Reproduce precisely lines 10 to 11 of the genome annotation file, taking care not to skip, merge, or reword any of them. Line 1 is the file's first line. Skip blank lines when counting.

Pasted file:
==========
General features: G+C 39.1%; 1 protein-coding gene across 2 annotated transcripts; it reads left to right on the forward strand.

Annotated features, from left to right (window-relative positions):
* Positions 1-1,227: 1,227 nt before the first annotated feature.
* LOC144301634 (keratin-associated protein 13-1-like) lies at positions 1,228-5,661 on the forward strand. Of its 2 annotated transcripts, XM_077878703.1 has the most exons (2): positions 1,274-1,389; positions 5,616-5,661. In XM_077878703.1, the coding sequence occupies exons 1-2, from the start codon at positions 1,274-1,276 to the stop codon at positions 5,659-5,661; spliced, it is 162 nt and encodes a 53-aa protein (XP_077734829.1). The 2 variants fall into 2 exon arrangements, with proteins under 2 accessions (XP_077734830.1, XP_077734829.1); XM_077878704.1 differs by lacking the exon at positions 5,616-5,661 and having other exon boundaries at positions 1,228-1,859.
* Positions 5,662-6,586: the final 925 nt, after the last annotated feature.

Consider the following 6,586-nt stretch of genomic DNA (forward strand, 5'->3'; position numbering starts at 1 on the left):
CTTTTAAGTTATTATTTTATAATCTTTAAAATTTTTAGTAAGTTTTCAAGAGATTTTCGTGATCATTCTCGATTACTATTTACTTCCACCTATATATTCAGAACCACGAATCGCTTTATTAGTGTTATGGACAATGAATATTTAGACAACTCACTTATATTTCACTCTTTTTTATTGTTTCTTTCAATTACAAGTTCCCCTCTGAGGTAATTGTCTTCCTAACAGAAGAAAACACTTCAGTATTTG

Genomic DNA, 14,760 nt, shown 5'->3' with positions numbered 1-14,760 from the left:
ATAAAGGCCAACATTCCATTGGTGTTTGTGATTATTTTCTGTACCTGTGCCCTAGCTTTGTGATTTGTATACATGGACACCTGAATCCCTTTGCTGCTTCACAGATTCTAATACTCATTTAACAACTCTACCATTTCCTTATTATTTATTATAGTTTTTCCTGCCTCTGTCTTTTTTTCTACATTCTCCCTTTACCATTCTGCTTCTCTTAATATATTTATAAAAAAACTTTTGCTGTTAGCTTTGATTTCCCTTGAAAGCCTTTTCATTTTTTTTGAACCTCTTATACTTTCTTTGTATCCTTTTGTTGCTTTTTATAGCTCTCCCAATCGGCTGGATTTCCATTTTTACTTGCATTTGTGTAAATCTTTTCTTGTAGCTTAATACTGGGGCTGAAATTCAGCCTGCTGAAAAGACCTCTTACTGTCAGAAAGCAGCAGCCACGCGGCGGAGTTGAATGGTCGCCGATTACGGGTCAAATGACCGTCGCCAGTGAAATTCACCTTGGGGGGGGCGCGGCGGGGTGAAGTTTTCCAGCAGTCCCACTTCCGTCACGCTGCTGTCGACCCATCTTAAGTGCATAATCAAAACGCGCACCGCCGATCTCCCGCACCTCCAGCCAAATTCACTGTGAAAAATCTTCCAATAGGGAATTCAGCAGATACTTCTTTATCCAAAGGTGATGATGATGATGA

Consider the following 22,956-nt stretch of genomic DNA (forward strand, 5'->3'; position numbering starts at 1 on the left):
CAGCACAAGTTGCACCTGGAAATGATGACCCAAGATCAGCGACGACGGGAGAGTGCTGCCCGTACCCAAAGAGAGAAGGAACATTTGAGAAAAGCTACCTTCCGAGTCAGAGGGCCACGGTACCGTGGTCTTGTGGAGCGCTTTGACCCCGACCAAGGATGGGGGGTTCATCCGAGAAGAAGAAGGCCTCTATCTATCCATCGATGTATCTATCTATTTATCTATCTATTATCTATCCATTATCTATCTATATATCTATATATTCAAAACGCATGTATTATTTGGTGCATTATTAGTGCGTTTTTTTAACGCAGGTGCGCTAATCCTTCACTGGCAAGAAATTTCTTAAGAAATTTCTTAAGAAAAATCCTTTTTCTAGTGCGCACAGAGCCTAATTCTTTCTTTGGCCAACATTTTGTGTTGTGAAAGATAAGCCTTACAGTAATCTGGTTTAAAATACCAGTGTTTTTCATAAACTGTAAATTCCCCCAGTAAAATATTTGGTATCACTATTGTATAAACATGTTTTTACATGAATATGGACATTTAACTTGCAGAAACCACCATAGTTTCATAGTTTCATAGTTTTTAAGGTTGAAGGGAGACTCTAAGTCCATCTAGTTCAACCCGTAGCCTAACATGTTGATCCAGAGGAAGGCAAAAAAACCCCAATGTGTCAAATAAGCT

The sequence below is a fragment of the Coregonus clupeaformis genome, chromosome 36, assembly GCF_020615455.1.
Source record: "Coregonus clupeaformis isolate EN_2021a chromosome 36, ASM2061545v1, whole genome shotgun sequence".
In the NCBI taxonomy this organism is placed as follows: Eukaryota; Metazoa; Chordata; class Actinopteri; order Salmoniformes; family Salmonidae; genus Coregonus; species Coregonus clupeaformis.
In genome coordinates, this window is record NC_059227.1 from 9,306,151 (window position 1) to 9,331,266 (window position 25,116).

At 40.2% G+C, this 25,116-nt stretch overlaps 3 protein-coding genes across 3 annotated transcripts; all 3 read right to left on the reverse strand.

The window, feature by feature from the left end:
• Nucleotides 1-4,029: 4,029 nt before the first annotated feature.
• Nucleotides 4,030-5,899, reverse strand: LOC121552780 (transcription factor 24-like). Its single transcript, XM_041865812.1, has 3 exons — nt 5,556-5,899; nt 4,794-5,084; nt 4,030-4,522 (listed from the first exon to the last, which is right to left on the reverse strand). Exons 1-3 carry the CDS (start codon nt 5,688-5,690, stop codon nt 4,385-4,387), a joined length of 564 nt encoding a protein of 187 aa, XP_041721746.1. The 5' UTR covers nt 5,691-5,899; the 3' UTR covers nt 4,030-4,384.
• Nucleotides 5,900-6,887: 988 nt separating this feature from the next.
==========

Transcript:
Consider the following 22,956-nt stretch of genomic DNA (forward strand, 5'->3'; position numbering starts at 1 on the left):
CAGCACAAGTTGCACCTGGAAATGATGACCCAAGATCAGCGACGACGGGAGAGTGCTGCCCGTACCCAAAGAGAGAAGGAACATTTGAGAAAAGCTACCTTCCGAGTCAGAGGGCCACGGTACCGTGGTCTTGTGGAGCGCTTTGACCCCGACCAAGGATGGGGGGTTCATCCGAGAAGAAGAAGGCCTCTATCTATCCATCGATGTATCTATCTATTTATCTATCTATTATCTATCCATTATCTATCTATATATCTATATATTCAAAACGCATGTATTATTTGGTGCATTATTAGTGCGTTTTTTTAACGCAGGTGCGCTAATCCTTCACTGGCAAGAAATTTCTTAAGAAATTTCTTAAGAAAAATCCTTTTTCTAGTGCGCACAGAGCCTAATTCTTTCTTTGGCCAACATTTTGTGTTGTGAAAGATAAGCCTTACAGTAATCTGGTTTAAAATACCAGTGTTTTTCATAAACTGTAAATTCCCCCAGTAAAATATTTGGTATCACTATTGTATAAACATGTTTTTACATGAATATGGACATTTAACTTGCAGAAACCACCATAGTTTCATAGTTTCATAGTTTTTAAGGTTGAAGGGAGACTCTAAGTCCATCTAGTTCAACCCGTAGCCTAACATGTTGATCCAGAGGAAGGCAAAAAAACCCCAATGTGTCAAATAAGCT